DALLAS (CBSDFW.COM) – There were nightmarish conditions for a 6-year-old boy rescued from a padlocked shed in Dallas over the weekend.
During an interview with child abuse experts, the boy told investigators that he “is always left in the backyard and not allowed to come in the house,” that his grandmother “bathes him outside by spraying him with water,” and that he was given a bag to use as a restroom. Those documents also detailed conditions in the shed, saying it was infested with rats and insects.
The boy’s grandmother, 53-year-old Esmeralda Lira, and her boyfriend, Jose Balderas, were both arrested and are being held on $100,000 bond each on felony child endangerment charges. Neither will be released because of immigration holds.
And while the community has responded with both outrage and anguish, local child advocates know the community is better served with action.
“Just keep your eye out, if you’re at the grocery store, or if walking in your neighborhood, and you see something suspicious, or something that just makes your gut not feel well, make a report,” said Lynn Davis, President & CEO of the Dallas Children’s Advocacy Center. “If you’re wrong, that’s okay, too. At least it was investigated and we know that child is safe. If you’re right, you’re perhaps saving that child’s life.”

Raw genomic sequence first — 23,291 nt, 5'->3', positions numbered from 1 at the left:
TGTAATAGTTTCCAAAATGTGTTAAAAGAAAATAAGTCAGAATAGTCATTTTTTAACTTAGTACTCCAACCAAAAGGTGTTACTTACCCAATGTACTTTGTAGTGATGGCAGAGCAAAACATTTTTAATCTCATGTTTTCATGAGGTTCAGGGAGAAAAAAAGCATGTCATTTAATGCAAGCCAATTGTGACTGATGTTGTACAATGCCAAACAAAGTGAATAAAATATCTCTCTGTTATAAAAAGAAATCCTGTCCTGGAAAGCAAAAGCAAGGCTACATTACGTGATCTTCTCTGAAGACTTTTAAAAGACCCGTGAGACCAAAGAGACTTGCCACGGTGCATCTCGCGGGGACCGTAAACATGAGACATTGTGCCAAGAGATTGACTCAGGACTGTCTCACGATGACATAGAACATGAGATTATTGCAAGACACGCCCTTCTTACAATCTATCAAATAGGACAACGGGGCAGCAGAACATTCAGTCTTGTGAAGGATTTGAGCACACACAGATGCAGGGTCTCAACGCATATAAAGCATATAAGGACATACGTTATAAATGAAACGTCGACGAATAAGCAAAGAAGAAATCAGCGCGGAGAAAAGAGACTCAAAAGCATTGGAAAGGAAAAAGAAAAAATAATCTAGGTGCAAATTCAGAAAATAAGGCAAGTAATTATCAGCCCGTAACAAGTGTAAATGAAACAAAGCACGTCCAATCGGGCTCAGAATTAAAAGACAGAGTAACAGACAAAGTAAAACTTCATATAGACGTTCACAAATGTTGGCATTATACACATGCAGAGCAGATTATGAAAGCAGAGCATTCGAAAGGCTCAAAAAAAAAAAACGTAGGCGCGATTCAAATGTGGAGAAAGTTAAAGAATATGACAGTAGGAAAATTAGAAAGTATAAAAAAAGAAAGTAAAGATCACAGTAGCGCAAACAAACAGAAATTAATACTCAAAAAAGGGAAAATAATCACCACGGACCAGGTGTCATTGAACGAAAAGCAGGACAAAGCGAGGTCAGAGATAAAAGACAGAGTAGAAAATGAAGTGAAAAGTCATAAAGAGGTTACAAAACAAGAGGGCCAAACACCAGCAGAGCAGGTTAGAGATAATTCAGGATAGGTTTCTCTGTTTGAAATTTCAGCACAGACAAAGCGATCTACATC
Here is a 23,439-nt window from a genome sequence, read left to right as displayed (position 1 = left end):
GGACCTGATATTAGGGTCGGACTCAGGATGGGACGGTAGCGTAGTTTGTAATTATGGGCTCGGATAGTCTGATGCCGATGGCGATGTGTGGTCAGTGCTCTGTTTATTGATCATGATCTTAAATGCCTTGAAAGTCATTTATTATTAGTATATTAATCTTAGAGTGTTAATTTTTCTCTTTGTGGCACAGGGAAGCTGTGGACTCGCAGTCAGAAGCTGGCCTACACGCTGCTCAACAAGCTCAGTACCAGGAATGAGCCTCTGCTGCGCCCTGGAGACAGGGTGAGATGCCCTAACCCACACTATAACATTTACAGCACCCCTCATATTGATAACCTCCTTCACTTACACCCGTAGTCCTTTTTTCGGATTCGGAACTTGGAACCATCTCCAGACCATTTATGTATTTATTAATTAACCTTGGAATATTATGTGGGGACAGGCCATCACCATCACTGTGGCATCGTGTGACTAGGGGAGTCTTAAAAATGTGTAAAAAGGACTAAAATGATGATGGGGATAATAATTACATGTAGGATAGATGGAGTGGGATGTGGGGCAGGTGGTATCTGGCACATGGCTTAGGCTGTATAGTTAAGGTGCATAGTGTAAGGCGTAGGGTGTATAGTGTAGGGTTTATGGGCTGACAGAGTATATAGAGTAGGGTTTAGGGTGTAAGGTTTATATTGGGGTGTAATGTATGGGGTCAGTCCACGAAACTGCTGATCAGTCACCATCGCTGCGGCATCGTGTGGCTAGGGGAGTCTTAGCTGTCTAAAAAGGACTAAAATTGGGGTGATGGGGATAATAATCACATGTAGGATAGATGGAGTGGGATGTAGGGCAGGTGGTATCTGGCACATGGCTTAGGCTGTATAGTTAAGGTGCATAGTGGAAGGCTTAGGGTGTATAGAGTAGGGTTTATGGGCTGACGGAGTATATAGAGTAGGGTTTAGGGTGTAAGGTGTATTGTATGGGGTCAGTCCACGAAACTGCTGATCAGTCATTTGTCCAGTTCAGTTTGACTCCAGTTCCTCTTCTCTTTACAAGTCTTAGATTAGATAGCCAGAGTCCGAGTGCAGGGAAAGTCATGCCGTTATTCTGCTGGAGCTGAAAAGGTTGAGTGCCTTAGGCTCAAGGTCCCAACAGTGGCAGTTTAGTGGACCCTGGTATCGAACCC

While not speaking about a particular case, Davis is among the experts at DCAC who have been raising an alarm for months — concerned about the unprecedented drop in abuse reports.
“Statewide, we’re down about 50% on referrals,” said Davis. “But, we also know that the people that generally make the reports are your daycare centers, and your schools, and your after school programs. Well, none of those folks are seeing our children these days and we know as soon as we get back to semi-normal and the kids get back to school, those reports will skyrocket.”
But, abused kids can’t wait.
The 6-year-old rescued from the padlocked shed told police that the abuse started when “he got out of school for this corona thing.” He was apparently being punished for stealing food. Two other children in the home were removed and placed in CPS custody.
Child advocates are urging North Texans to take advantage of online resources to learn how to spot abuse — especially now that adults have fewer opportunities to intervene.
“We also know that the longer the physical abuse goes on in a family, the worse it generally gets,” said Davis, “and if nobody is making those reports and nobody else outside the home is seeing those kids, we know the abuse is going to get worse and worse.”